This site became the new on June 19th. Learn more.
Show more Menu IMPORTANT: Listing of a study on this site does not reflect endorsement by the National Institutes of Health. Talk with a trusted healthcare professional before volunteering for a study. Read more... Menu IMPORTANT: Talk with a trusted healthcare professional before volunteering for a study. Read more... Menu
Give us feedback

Glycemic Relapse Prevention: Maintenance Dose Assessment

This study has been completed.
Vanderbilt University
Information provided by:
National Institute of Diabetes and Digestive and Kidney Diseases (NIDDK) Identifier:
First received: August 7, 2006
Last updated: February 12, 2010
Last verified: February 2010
This purpose of this study is to determine the optimal frequency of maintenance intervention needed to prevent glycemic relapse.

Condition Intervention Phase
Type 2 Diabetes Behavioral: Telephonic diabetes care Phase 4

Study Type: Interventional
Study Design: Allocation: Randomized
Intervention Model: Parallel Assignment
Masking: None (Open Label)
Primary Purpose: Prevention
Official Title: Longitudinal Diabetes Care: A Randomized Controlled Trial to Prevent Glycemic Relapse

Further study details as provided by National Institute of Diabetes and Digestive and Kidney Diseases (NIDDK):

Primary Outcome Measures:
  • Glycemic relapse: increase in HbA1c by 1% over baseline and >8%

Secondary Outcome Measures:
  • Height/Weight
  • Waist/Hip Circumference
  • Systolic/Diastolic BP
  • Demographic variables
  • Duration of Diabetes (years)
  • Hypoglycemia
  • 3-day food record
  • SF-36
  • Self Efficacy
  • Medication
  • Medication Adherence
  • Exercise
  • Self-monitoring blood glucose (obtained from DIP records)
  • Fasting Lipid Panel

Estimated Enrollment: 165
Study Start Date: June 2002
Study Completion Date: February 2007
Detailed Description:

Recent large randomized controlled trials have proven that tight glycemic control reduces the microvascular and macrovascular complications of diabetes. Reduction of these complications also leads to a great cost savings to healthcare and society. However, it has been difficult to translate the success of these large randomized control trials to everyday practice. A recent cross-sectional analysis of 95 clinicians revealed only 40.5% of type 2 diabetes patients had a glycated hemoglobin (HbA1c) less than 7%. The disparity of care between the large trials and a primary care office is largely due to the difference in resources available in the typical medical office. Practical, sustainable ways of maintaining tight glycemic control are needed in everyday practice.

While diabetes improvement programs are successful in acutely lowering HbA1c the long-term effectiveness of these programs is disappointing. Approximately 40% of those who return to routine care after completing an intensive diabetes improvement program experience a relapse in their glycemic control within one year. Some proportion of the relapse is likely due to a patient's inability to maintain adherence to key self-care behaviors - diet, exercise, self-monitoring of blood glucose and medication regimen.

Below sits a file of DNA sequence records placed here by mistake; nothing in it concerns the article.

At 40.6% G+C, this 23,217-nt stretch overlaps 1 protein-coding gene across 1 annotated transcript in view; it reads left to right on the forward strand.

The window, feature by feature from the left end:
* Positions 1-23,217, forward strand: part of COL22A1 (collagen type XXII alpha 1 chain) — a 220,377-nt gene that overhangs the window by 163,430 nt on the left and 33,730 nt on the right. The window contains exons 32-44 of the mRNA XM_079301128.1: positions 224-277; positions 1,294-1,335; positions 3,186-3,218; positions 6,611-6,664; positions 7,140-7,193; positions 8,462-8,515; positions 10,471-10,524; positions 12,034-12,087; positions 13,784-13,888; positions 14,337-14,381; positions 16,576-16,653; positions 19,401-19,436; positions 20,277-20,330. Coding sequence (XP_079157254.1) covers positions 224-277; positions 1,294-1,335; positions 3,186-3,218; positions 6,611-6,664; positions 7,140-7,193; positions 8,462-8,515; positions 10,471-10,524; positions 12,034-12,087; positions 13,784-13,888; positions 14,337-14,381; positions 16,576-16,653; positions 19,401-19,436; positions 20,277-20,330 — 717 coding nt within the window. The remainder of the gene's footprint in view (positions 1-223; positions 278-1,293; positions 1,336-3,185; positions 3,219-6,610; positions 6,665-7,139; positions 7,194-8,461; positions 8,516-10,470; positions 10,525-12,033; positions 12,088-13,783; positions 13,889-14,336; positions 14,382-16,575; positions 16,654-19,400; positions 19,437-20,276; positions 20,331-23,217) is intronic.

The purpose of this study is to better understand prevention of glycemic relapse. The primary aim of this study is to assess the relative effectiveness of three management approaches, varying in frequency, for preventing glycemic relapse after glycemic control has been achieved through participation in an intensive diabetes improvement program. This study will determine the optimal frequency of intervention needed to prevent glycemic relapse in patients with type 2 diabetes. The authors hypothesize that high intensity intervention will lead to a decrease in glycemic relapse in a dose dependent fashion.


Ages Eligible for Study:   18 Years to 80 Years   (Adult, Senior)
Sexes Eligible for Study:   All
Accepts Healthy Volunteers:   No

Inclusion Criteria:

  • Type 2 diabetes
  • Recent control obtain (HbA1c<8%) after diabetes improvement program
  • Receives care in primary care clinic

Exclusion Criteria:

  • pregnant
  Contacts and Locations
Choosing to participate in a study is an important personal decision. Talk with your doctor and family members or friends about deciding to join a study. To learn more about this study, you or your doctor may contact the study research staff using the Contacts provided below. For general information, see Learn About Clinical Studies.

Please refer to this study by its identifier: NCT00362193

Sponsors and Collaborators
National Institute of Diabetes and Digestive and Kidney Diseases (NIDDK)
Vanderbilt University
Principal Investigator: Tom A Elasy, MD, MPH Vanderbilt University
  More Information

Publications automatically indexed to this study by Identifier (NCT Number): Identifier: NCT00362193     History of Changes
Other Study ID Numbers: DK62258 (completed)
P60DK020593 ( U.S. NIH Grant/Contract )
Study First Received: August 7, 2006
Last Updated: February 12, 2010

Keywords provided by National Institute of Diabetes and Digestive and Kidney Diseases (NIDDK):
Chronic disease management

Additional relevant MeSH terms:
Disease Attributes
Pathologic Processes processed this record on August 18, 2017